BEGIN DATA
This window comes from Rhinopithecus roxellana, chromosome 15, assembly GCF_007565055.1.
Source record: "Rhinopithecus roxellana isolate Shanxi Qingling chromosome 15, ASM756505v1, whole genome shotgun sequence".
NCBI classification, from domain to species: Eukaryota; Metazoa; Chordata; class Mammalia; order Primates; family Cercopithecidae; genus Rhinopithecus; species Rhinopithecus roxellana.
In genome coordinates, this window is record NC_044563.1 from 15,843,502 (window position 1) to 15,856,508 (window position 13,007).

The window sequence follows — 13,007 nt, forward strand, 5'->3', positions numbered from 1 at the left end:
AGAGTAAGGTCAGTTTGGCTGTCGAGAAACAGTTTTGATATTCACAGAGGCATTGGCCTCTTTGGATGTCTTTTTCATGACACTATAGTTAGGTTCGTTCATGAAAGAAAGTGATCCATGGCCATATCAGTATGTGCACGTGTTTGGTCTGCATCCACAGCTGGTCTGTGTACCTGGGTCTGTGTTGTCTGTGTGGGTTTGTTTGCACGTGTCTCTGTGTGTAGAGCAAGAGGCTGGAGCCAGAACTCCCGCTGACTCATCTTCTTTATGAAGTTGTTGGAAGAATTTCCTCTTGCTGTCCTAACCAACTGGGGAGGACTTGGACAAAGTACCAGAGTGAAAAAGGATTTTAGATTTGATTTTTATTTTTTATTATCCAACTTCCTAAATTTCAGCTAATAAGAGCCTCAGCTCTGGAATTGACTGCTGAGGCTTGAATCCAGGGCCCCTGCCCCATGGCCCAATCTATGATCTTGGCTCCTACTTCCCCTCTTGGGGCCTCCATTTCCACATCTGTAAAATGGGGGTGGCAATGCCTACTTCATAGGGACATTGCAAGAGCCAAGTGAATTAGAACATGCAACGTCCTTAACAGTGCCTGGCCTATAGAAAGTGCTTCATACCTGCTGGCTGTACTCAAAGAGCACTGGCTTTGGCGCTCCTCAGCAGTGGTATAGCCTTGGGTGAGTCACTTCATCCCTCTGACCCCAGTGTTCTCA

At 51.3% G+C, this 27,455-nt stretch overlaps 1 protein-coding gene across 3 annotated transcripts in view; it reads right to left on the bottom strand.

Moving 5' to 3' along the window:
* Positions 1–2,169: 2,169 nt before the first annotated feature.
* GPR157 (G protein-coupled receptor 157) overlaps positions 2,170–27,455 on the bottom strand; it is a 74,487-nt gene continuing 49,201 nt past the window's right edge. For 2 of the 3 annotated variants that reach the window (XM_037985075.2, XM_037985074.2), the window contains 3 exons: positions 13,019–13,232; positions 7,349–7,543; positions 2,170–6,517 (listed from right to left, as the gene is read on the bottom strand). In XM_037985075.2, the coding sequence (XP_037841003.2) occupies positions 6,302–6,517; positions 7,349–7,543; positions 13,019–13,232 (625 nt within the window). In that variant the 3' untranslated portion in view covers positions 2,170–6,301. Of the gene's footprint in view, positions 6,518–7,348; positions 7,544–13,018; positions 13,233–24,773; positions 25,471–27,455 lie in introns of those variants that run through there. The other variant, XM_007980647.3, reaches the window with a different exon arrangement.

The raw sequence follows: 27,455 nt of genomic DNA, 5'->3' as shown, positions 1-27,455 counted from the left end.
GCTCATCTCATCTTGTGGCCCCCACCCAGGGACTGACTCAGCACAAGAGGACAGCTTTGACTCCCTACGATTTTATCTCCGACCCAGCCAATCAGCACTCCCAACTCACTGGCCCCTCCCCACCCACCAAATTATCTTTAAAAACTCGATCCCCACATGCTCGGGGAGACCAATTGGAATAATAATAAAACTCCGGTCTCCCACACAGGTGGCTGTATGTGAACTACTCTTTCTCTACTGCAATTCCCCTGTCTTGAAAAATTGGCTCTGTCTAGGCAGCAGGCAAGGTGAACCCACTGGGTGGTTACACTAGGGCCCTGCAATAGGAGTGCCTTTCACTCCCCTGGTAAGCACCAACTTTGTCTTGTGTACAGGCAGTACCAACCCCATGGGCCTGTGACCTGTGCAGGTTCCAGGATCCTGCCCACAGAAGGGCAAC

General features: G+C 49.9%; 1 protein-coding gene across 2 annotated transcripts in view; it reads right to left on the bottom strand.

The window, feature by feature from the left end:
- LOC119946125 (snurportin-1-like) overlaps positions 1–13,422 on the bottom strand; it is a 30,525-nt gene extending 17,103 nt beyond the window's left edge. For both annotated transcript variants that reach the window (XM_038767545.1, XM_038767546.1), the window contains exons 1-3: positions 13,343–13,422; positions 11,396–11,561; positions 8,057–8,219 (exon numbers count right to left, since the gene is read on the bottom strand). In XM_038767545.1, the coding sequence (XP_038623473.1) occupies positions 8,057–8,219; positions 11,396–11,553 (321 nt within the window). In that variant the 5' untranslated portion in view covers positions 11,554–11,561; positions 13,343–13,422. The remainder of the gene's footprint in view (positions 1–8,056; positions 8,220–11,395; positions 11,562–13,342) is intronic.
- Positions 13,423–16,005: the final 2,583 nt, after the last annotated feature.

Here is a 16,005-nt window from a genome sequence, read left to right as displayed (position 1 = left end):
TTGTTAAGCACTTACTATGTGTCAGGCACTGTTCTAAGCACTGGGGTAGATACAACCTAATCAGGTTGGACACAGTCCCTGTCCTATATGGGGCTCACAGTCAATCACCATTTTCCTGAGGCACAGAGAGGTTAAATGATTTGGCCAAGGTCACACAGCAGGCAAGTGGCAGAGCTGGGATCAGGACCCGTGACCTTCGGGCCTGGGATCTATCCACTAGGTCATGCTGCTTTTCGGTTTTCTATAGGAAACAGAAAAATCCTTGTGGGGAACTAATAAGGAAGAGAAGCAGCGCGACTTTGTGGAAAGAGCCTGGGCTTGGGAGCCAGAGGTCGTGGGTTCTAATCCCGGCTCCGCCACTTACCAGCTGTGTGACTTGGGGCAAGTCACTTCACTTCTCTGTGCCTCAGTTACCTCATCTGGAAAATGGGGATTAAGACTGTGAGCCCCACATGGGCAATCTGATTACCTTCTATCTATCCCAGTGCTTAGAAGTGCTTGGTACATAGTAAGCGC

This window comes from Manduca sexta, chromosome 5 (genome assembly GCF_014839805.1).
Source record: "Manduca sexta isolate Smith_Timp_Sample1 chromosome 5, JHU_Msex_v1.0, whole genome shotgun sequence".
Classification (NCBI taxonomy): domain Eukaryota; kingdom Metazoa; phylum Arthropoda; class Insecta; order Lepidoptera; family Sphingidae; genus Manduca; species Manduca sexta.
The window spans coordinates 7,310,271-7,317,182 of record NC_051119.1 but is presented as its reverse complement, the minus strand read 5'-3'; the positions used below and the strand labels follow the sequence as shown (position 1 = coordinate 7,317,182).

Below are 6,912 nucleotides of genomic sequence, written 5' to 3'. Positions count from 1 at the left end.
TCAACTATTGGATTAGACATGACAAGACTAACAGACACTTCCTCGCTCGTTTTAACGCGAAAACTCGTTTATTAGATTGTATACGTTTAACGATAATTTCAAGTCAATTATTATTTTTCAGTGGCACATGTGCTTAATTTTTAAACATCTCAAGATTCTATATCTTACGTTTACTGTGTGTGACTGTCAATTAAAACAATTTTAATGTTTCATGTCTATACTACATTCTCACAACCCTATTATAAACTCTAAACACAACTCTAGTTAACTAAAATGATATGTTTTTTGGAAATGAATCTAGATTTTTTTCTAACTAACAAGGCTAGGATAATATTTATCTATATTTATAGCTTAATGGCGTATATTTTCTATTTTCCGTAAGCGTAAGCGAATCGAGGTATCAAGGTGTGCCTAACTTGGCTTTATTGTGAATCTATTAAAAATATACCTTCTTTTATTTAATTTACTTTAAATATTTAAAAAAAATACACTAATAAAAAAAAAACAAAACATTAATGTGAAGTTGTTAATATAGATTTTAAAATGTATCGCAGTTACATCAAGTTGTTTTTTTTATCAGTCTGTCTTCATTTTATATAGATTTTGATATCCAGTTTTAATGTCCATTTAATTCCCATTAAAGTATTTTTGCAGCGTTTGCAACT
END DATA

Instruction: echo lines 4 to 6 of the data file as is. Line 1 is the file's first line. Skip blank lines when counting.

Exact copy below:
In genome coordinates, this window is record NC_044563.1 from 15,843,502 (window position 1) to 15,856,508 (window position 13,007).

The window sequence follows — 13,007 nt, forward strand, 5'->3', positions numbered from 1 at the left end:
AGAGTAAGGTCAGTTTGGCTGTCGAGAAACAGTTTTGATATTCACAGAGGCATTGGCCTCTTTGGATGTCTTTTTCATGACACTATAGTTAGGTTCGTTCATGAAAGAAAGTGATCCATGGCCATATCAGTATGTGCACGTGTTTGGTCTGCATCCACAGCTGGTCTGTGTACCTGGGTCTGTGTTGTCTGTGTGGGTTTGTTTGCACGTGTCTCTGTGTGTAGAGCAAGAGGCTGGAGCCAGAACTCCCGCTGACTCATCTTCTTTATGAAGTTGTTGGAAGAATTTCCTCTTGCTGTCCTAACCAACTGGGGAGGACTTGGACAAAGTACCAGAGTGAAAAAGGATTTTAGATTTGATTTTTATTTTTTATTATCCAACTTCCTAAATTTCAGCTAATAAGAGCCTCAGCTCTGGAATTGACTGCTGAGGCTTGAATCCAGGGCCCCTGCCCCATGGCCCAATCTATGATCTTGGCTCCTACTTCCCCTCTTGGGGCCTCCATTTCCACATCTGTAAAATGGGGGTGGCAATGCCTACTTCATAGGGACATTGCAAGAGCCAAGTGAATTAGAACATGCAACGTCCTTAACAGTGCCTGGCCTATAGAAAGTGCTTCATACCTGCTGGCTGTACTCAAAGAGCACTGGCTTTGGCGCTCCTCAGCAGTGGTATAGCCTTGGGTGAGTCACTTCATCCCTCTGACCCCAGTGTTCTCA